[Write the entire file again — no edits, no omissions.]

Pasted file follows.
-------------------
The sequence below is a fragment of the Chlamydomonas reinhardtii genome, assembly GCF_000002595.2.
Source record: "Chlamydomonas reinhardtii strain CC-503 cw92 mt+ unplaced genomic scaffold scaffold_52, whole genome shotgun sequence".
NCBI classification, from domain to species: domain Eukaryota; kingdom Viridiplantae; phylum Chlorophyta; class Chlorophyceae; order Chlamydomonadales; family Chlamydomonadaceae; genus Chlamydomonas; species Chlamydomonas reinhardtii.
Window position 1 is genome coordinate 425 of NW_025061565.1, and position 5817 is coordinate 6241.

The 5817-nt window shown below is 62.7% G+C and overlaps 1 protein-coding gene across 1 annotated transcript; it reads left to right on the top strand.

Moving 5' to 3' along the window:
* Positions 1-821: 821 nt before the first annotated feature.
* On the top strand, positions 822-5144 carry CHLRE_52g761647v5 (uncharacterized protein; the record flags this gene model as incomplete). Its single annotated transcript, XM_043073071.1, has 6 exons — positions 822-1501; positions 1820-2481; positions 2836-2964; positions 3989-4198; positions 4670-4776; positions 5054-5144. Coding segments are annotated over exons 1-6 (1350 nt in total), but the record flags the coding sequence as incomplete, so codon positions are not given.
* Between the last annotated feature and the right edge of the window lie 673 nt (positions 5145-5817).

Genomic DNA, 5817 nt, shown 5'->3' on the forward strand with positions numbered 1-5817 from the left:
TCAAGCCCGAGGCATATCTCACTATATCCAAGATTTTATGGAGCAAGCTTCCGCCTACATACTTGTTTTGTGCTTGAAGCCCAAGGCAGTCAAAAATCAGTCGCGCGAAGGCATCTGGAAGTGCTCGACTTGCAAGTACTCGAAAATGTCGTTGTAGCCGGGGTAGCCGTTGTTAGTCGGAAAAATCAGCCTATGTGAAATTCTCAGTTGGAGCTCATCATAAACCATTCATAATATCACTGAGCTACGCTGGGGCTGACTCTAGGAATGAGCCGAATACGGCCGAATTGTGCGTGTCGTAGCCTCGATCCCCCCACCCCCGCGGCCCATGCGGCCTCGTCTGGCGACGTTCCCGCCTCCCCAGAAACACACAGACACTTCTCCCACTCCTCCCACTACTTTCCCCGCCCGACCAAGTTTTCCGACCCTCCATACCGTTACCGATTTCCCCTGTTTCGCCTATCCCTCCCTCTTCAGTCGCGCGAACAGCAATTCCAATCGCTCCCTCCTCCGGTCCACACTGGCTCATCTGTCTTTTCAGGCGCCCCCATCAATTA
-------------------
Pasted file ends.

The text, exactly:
The sequence below is a fragment of the Chlamydomonas reinhardtii genome, assembly GCF_000002595.2.
Source record: "Chlamydomonas reinhardtii strain CC-503 cw92 mt+ unplaced genomic scaffold scaffold_52, whole genome shotgun sequence".
NCBI classification, from domain to species: domain Eukaryota; kingdom Viridiplantae; phylum Chlorophyta; class Chlorophyceae; order Chlamydomonadales; family Chlamydomonadaceae; genus Chlamydomonas; species Chlamydomonas reinhardtii.
Window position 1 is genome coordinate 425 of NW_025061565.1, and position 5817 is coordinate 6241.

The 5817-nt window shown below is 62.7% G+C and overlaps 1 protein-coding gene across 1 annotated transcript; it reads left to right on the top strand.

Moving 5' to 3' along the window:
* Positions 1-821: 821 nt before the first annotated feature.
* On the top strand, positions 822-5144 carry CHLRE_52g761647v5 (uncharacterized protein; the record flags this gene model as incomplete). Its single annotated transcript, XM_043073071.1, has 6 exons — positions 822-1501; positions 1820-2481; positions 2836-2964; positions 3989-4198; positions 4670-4776; positions 5054-5144. Coding segments are annotated over exons 1-6 (1350 nt in total), but the record flags the coding sequence as incomplete, so codon positions are not given.
* Between the last annotated feature and the right edge of the window lie 673 nt (positions 5145-5817).

Genomic DNA, 5817 nt, shown 5'->3' on the forward strand with positions numbered 1-5817 from the left:
TCAAGCCCGAGGCATATCTCACTATATCCAAGATTTTATGGAGCAAGCTTCCGCCTACATACTTGTTTTGTGCTTGAAGCCCAAGGCAGTCAAAAATCAGTCGCGCGAAGGCATCTGGAAGTGCTCGACTTGCAAGTACTCGAAAATGTCGTTGTAGCCGGGGTAGCCGTTGTTAGTCGGAAAAATCAGCCTATGTGAAATTCTCAGTTGGAGCTCATCATAAACCATTCATAATATCACTGAGCTACGCTGGGGCTGACTCTAGGAATGAGCCGAATACGGCCGAATTGTGCGTGTCGTAGCCTCGATCCCCCCACCCCCGCGGCCCATGCGGCCTCGTCTGGCGACGTTCCCGCCTCCCCAGAAACACACAGACACTTCTCCCACTCCTCCCACTACTTTCCCCGCCCGACCAAGTTTTCCGACCCTCCATACCGTTACCGATTTCCCCTGTTTCGCCTATCCCTCCCTCTTCAGTCGCGCGAACAGCAATTCCAATCGCTCCCTCCTCCGGTCCACACTGGCTCATCTGTCTTTTCAGGCGCCCCCATCAATTA